For the third time, British director Michael Winterbottom once again attempts to breathe cinematic life into the works of 19th century author Thomas Hardy, one of the countries most beloved writers. Having previously adapted Jude The Obscure (given the cut-down title, Jude, in 1996) and transported The Mayor of Casterbridge to 19th century America in 2000 with The Claim, he now turns to Tess of the D’Urbervilles, transplanted to modern day Indian in the form of Trishna (2011).
Starring Riz Ahmed and Freida Pinto, the story now begins in a small village in Rajasthan. Trishna (our modern day Tess, played by Pinto) lives with her family quietly living out her life helping where she can. One fateful night she meets the son of a wealthy property developer, Jay (Ahmed), who, love-struck by the intelligence and beauty of Trishna, offers her a job in his father’s hotel. Leaving her family behind, Jay whisks her away to the bustling cities of Jaipur and Mumbai with the promise of a new and exciting life. However, as anyone who is familiar with Hardy’s novel knows, this is to be a doomed and tragic relationship.
Winterbottom’s adaptation is not without charm, and he has very cleverly taken some of the book’s most iconic moments and given them a contemporary twist. The traditional caste system of India also allows for a smooth transition of the novels themes that explore 19th century England’s social and moral conventions. A pleasant modern flourish is also the incorporation scenes relating to the Bollywood film industry, within which Trishna works briefly as a dancer.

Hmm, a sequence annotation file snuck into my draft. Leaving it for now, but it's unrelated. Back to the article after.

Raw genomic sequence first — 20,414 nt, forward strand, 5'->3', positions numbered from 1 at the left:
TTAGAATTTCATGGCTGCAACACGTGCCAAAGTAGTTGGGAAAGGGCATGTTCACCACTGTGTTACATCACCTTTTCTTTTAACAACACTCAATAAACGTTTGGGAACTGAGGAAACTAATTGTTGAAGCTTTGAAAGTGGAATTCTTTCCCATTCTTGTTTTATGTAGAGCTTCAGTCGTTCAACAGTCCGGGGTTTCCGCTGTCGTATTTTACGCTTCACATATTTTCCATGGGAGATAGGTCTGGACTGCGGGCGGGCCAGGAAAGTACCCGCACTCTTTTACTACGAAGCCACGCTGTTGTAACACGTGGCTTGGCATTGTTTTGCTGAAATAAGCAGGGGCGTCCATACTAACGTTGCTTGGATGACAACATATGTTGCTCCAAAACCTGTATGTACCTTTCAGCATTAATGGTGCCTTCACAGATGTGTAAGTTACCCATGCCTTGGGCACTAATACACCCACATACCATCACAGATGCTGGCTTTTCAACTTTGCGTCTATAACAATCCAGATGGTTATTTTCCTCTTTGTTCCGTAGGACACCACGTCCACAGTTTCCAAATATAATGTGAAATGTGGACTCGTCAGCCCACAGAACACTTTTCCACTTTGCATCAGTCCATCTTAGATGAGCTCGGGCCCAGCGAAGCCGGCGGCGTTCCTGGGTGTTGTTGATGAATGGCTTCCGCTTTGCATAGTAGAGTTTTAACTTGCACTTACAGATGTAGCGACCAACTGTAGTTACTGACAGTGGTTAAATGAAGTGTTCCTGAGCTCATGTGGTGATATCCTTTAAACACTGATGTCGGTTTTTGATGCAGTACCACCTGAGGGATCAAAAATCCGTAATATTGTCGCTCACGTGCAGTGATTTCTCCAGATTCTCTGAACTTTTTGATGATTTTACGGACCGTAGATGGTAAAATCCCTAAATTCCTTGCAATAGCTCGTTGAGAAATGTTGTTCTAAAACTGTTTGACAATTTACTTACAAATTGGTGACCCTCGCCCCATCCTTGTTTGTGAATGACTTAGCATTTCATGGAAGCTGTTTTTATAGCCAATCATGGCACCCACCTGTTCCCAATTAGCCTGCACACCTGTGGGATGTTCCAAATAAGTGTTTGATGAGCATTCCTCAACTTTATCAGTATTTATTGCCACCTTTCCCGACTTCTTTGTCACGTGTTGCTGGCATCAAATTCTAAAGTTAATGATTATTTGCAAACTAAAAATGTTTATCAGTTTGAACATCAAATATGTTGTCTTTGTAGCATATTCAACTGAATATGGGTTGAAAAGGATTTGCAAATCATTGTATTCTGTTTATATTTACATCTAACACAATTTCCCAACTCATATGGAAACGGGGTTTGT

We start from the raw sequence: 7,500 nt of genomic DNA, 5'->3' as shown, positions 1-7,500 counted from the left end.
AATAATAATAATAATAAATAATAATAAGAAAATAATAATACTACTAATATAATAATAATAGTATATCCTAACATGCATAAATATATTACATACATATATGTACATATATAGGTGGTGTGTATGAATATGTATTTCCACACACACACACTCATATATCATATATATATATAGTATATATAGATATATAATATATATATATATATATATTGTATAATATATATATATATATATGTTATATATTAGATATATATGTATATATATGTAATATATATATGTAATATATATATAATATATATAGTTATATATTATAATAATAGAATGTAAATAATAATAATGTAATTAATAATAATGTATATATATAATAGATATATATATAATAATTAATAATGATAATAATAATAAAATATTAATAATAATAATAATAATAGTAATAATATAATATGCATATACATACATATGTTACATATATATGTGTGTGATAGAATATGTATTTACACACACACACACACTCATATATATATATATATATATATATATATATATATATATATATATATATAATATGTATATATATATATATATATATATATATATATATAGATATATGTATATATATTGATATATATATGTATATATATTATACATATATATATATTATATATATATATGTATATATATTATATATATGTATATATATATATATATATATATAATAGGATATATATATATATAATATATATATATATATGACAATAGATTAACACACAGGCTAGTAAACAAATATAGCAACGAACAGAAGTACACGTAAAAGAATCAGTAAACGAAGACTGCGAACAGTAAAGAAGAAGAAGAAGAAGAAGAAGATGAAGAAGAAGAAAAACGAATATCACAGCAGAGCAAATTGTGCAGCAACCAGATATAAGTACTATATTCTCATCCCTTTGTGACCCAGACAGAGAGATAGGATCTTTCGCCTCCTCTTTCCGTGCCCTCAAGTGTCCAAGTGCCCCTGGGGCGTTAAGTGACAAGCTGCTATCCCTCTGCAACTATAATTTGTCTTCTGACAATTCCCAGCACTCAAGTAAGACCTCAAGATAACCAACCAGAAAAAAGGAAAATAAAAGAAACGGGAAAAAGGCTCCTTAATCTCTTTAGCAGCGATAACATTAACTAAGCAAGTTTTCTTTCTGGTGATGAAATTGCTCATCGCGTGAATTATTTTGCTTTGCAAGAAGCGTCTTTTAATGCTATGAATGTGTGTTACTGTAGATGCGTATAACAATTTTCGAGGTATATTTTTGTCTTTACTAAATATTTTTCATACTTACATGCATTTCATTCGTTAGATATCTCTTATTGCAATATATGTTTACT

Some of Winterbottom’s choices are more puzzling. He has stripped down much of Hardy’s novel to the extent of combining two characters (Alec D’Urberville and Angel Clare) to create Ahmed’s spoilt rich kid Jay. The result is that Ahmed’s is overloaded with what he must convey resulting in a very fractured and unconvincing performance. This is made all the more problematic by Ahmed and Pinto’s weak and emotionally stilted on-screen relationship, which fails to convince due to the stunted dialogue. Most problematic of all is the invasive and distracting soundtrack by Shigeru Umebayashi and Amit Trivedi that repeatedly pulls attention away from the action.
Multiple problems aside, Trishna’s greatest strength is in the way Winterbottom and cinematographer Marcel Zyskind have beautifully captured the backdrop of urban and rural Indian, with each scene bursting with life and colour. The visual beauty of the film is undeniable and there are moments when Winterbottom has made the literary source work cinematically. However, when the credits begin role the overall feel of the film is one of style-over-substance, lacking any of the complexity of Hardy’s best-loved work.